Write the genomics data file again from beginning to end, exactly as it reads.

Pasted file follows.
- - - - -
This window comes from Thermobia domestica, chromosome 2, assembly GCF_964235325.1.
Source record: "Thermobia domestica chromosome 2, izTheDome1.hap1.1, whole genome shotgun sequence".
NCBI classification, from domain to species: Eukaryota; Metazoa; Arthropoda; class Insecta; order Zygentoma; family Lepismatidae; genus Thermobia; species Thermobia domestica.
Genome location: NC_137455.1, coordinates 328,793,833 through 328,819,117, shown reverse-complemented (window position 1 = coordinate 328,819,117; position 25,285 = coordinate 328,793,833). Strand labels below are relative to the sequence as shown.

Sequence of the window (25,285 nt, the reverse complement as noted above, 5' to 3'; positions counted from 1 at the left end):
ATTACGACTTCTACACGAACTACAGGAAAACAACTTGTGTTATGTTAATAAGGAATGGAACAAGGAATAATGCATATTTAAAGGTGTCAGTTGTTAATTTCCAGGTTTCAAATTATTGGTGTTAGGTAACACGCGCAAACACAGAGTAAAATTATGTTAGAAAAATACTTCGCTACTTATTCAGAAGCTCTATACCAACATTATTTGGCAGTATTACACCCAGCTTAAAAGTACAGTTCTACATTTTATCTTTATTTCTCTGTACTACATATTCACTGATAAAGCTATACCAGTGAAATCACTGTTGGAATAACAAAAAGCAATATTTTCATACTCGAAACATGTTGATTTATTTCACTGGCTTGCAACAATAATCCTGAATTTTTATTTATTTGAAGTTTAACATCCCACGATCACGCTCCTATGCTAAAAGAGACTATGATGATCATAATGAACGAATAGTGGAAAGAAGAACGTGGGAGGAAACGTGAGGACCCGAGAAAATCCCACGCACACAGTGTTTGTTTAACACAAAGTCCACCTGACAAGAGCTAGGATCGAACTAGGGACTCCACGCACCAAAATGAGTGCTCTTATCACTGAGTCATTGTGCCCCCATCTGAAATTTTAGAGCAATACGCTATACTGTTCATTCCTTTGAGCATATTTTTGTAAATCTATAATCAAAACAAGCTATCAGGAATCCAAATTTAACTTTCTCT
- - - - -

This window comes from Thermobia domestica, chromosome 2, assembly GCF_964235325.1.
Source record: "Thermobia domestica chromosome 2, izTheDome1.hap1.1, whole genome shotgun sequence".
NCBI classification, from domain to species: Eukaryota; Metazoa; Arthropoda; class Insecta; order Zygentoma; family Lepismatidae; genus Thermobia; species Thermobia domestica.
Genome location: NC_137455.1, coordinates 328,793,833 through 328,819,117, shown reverse-complemented (window position 1 = coordinate 328,819,117; position 25,285 = coordinate 328,793,833). Strand labels below are relative to the sequence as shown.

Sequence of the window (25,285 nt, the reverse complement as noted above, 5' to 3'; positions counted from 1 at the left end):
ATTACGACTTCTACACGAACTACAGGAAAACAACTTGTGTTATGTTAATAAGGAATGGAACAAGGAATAATGCATATTTAAAGGTGTCAGTTGTTAATTTCCAGGTTTCAAATTATTGGTGTTAGGTAACACGCGCAAACACAGAGTAAAATTATGTTAGAAAAATACTTCGCTACTTATTCAGAAGCTCTATACCAACATTATTTGGCAGTATTACACCCAGCTTAAAAGTACAGTTCTACATTTTATCTTTATTTCTCTGTACTACATATTCACTGATAAAGCTATACCAGTGAAATCACTGTTGGAATAACAAAAAGCAATATTTTCATACTCGAAACATGTTGATTTATTTCACTGGCTTGCAACAATAATCCTGAATTTTTATTTATTTGAAGTTTAACATCCCACGATCACGCTCCTATGCTAAAAGAGACTATGATGATCATAATGAACGAATAGTGGAAAGAAGAACGTGGGAGGAAACGTGAGGACCCGAGAAAATCCCACGCACACAGTGTTTGTTTAACACAAAGTCCACCTGACAAGAGCTAGGATCGAACTAGGGACTCCACGCACCAAAATGAGTGCTCTTATCACTGAGTCATTGTGCCCCCATCTGAAATTTTAGAGCAATACGCTATACTGTTCATTCCTTTGAGCATATTTTTGTAAATCTATAATCAAAACAAGCTATCAGGAATCCAAATTTAACTTTCTCT